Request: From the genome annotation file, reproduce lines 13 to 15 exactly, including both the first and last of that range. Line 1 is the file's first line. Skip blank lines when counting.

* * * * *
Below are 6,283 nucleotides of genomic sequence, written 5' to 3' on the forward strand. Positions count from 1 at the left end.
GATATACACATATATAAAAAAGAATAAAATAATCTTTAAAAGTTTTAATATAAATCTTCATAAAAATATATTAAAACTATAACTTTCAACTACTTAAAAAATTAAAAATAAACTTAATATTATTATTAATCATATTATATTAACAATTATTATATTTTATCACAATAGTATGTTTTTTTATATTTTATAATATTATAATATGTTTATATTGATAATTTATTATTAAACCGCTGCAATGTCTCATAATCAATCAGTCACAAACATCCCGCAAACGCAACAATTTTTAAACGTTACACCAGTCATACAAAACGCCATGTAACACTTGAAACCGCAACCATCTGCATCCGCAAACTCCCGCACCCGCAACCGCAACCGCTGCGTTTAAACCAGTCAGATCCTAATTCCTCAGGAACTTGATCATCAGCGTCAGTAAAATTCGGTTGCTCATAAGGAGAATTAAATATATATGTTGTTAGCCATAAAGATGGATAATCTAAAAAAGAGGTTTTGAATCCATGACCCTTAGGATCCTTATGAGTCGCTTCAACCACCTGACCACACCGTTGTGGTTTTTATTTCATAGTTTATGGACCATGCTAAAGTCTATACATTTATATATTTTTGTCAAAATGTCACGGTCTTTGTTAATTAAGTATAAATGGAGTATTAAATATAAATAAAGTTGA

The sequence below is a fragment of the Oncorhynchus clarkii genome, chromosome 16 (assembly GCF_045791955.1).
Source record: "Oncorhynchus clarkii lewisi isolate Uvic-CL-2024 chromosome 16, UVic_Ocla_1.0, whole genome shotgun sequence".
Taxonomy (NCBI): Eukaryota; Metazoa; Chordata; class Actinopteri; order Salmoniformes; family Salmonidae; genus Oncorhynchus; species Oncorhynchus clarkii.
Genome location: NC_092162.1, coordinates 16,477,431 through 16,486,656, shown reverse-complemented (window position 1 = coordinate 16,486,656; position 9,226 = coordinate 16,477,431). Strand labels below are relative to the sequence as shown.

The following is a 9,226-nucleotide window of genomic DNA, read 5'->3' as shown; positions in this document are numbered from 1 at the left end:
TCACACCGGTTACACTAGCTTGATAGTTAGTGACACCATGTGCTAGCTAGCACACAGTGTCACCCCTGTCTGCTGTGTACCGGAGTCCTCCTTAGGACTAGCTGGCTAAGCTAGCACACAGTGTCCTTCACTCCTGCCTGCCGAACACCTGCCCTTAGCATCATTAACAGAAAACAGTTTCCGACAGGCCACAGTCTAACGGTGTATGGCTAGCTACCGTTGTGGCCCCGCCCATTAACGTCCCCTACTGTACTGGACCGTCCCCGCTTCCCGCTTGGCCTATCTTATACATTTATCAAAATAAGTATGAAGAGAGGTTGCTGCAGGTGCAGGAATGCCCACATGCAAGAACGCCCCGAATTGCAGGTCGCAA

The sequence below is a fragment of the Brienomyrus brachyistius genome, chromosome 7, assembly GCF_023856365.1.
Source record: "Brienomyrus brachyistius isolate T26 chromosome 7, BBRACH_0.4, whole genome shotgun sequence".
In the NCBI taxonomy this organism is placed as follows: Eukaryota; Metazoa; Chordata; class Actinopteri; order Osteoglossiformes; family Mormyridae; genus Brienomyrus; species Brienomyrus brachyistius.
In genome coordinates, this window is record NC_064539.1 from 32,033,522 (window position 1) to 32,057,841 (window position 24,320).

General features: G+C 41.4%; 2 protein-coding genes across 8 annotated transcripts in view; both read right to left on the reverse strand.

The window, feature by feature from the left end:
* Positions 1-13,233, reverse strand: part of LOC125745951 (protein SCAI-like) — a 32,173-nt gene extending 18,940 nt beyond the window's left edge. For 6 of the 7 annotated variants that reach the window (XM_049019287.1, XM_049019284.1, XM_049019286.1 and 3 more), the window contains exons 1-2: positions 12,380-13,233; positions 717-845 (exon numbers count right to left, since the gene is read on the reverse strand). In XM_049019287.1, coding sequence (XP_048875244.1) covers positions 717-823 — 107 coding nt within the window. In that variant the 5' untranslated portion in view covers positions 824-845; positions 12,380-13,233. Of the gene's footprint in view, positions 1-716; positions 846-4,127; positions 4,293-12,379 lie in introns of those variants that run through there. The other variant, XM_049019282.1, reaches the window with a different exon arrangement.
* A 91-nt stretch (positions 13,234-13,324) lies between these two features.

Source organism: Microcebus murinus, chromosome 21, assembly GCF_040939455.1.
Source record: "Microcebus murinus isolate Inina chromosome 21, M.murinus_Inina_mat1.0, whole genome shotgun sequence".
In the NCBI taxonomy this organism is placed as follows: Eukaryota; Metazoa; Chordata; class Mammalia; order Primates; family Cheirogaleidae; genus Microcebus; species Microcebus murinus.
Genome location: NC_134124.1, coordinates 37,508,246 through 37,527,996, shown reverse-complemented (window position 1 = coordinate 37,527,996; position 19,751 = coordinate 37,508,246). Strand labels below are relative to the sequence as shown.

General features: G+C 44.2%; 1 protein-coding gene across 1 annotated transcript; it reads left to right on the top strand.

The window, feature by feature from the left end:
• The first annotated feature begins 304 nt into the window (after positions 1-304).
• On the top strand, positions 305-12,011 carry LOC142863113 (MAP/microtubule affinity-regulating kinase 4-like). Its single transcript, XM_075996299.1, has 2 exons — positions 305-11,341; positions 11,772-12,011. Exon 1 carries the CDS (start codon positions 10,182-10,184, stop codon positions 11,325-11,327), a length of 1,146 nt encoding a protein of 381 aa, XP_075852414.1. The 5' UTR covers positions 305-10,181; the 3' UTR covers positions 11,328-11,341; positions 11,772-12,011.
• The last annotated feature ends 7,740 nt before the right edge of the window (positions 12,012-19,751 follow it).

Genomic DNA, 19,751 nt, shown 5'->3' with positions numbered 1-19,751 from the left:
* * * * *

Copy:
General features: G+C 41.4%; 2 protein-coding genes across 8 annotated transcripts in view; both read right to left on the reverse strand.

The window, feature by feature from the left end:
* Positions 1-13,233, reverse strand: part of LOC125745951 (protein SCAI-like) — a 32,173-nt gene extending 18,940 nt beyond the window's left edge. For 6 of the 7 annotated variants that reach the window (XM_049019287.1, XM_049019284.1, XM_049019286.1 and 3 more), the window contains exons 1-2: positions 12,380-13,233; positions 717-845 (exon numbers count right to left, since the gene is read on the reverse strand). In XM_049019287.1, coding sequence (XP_048875244.1) covers positions 717-823 — 107 coding nt within the window. In that variant the 5' untranslated portion in view covers positions 824-845; positions 12,380-13,233. Of the gene's footprint in view, positions 1-716; positions 846-4,127; positions 4,293-12,379 lie in introns of those variants that run through there. The other variant, XM_049019282.1, reaches the window with a different exon arrangement.